As mentioned, one of the goals was to have things running with as little manual input as possible. With that in mind, the model is pulling information in real-time from many of our other systems:
Time utilization: this comes out of Brium, a product we developed for consulting agencies to track their time. We, of course, love it and use it internally. It tracks billable and non-billable hours, as well as time off.
Income: using billable hours, and knowing which projects are assigned to it, the system pulls the current fee for each role and project and calculates the value of those hours. For currency exchange rates, we use a 3rd party service.
Expenses: a monthly average over the last 365 days is calculated, pulling information from our accounting system (we use Quickbooks Online).
Salaries: our salaries are internally shared, and this system pulls the current salaries from that same data source.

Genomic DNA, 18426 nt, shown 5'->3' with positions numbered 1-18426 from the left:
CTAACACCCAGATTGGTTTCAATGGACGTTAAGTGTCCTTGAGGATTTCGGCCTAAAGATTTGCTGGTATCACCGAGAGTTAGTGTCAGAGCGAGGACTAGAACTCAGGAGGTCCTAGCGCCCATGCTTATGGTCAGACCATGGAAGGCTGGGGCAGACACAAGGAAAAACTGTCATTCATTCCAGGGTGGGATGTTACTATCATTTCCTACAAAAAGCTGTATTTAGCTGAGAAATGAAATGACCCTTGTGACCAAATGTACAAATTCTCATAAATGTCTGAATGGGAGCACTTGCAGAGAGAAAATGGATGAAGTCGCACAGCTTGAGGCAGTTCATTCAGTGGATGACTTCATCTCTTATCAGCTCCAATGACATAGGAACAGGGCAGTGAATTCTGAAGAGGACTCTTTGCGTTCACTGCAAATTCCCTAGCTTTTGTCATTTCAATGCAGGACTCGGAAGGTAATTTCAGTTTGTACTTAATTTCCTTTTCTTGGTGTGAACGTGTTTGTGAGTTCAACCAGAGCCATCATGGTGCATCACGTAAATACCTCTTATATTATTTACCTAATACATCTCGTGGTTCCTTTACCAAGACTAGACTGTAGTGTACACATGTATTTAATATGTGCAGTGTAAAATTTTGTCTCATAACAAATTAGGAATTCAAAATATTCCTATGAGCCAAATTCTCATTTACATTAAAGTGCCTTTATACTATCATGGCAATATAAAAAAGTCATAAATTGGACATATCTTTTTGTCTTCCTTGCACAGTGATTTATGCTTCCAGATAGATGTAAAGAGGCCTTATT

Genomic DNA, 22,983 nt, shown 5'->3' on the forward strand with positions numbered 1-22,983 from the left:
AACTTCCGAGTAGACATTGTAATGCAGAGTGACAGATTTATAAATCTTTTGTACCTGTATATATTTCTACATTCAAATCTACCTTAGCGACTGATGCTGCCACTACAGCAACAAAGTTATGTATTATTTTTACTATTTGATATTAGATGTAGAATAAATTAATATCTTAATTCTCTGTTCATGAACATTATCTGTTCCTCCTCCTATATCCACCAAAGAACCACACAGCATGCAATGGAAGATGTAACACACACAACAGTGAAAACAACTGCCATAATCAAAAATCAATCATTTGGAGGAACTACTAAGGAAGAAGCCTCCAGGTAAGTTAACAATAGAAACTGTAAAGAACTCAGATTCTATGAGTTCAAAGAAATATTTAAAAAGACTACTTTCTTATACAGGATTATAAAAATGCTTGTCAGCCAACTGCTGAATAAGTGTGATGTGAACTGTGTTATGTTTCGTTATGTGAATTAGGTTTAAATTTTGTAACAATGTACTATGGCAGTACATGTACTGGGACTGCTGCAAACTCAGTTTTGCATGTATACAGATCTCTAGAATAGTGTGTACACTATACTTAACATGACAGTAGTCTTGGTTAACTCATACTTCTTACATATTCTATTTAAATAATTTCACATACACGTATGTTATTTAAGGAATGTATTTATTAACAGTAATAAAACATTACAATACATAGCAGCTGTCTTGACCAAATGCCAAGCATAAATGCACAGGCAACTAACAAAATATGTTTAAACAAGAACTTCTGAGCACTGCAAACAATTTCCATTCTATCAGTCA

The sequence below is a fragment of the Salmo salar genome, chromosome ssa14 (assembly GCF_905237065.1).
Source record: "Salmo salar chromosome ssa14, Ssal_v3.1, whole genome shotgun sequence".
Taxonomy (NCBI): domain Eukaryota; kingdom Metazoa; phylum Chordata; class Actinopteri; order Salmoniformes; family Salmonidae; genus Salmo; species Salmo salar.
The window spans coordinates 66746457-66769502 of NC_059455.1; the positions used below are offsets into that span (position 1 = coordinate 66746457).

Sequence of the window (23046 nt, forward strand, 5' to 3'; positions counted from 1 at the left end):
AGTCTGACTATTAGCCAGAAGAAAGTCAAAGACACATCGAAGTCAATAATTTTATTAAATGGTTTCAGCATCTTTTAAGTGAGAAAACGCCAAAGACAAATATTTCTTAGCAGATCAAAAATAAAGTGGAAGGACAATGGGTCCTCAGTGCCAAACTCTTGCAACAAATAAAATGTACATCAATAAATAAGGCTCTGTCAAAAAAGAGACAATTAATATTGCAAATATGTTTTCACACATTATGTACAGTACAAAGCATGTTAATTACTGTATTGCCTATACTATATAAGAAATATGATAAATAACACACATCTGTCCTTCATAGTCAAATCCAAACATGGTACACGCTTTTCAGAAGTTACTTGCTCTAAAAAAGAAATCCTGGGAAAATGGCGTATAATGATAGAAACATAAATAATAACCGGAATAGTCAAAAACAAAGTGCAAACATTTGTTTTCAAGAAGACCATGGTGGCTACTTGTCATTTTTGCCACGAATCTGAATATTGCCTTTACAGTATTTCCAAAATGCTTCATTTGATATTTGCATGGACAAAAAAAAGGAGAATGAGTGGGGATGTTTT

Reserves: both cash and accounts receivable are obtained from our accounting system.
Dual redundancy as a fail-safe mechanism
To reduce the chance of costly mistaken decisions based on a faulty model, we created two parallel data pathways that check on each-other.
The first one is a forecasting model (more on that later) that runs a projection of what are feasible scenarios for the next cycle, based on estimated project throughput, revenue, budgeted costs, and a few macroeconomic variables. We use this to track how we are achieving our financial goals for the ongoing cycle.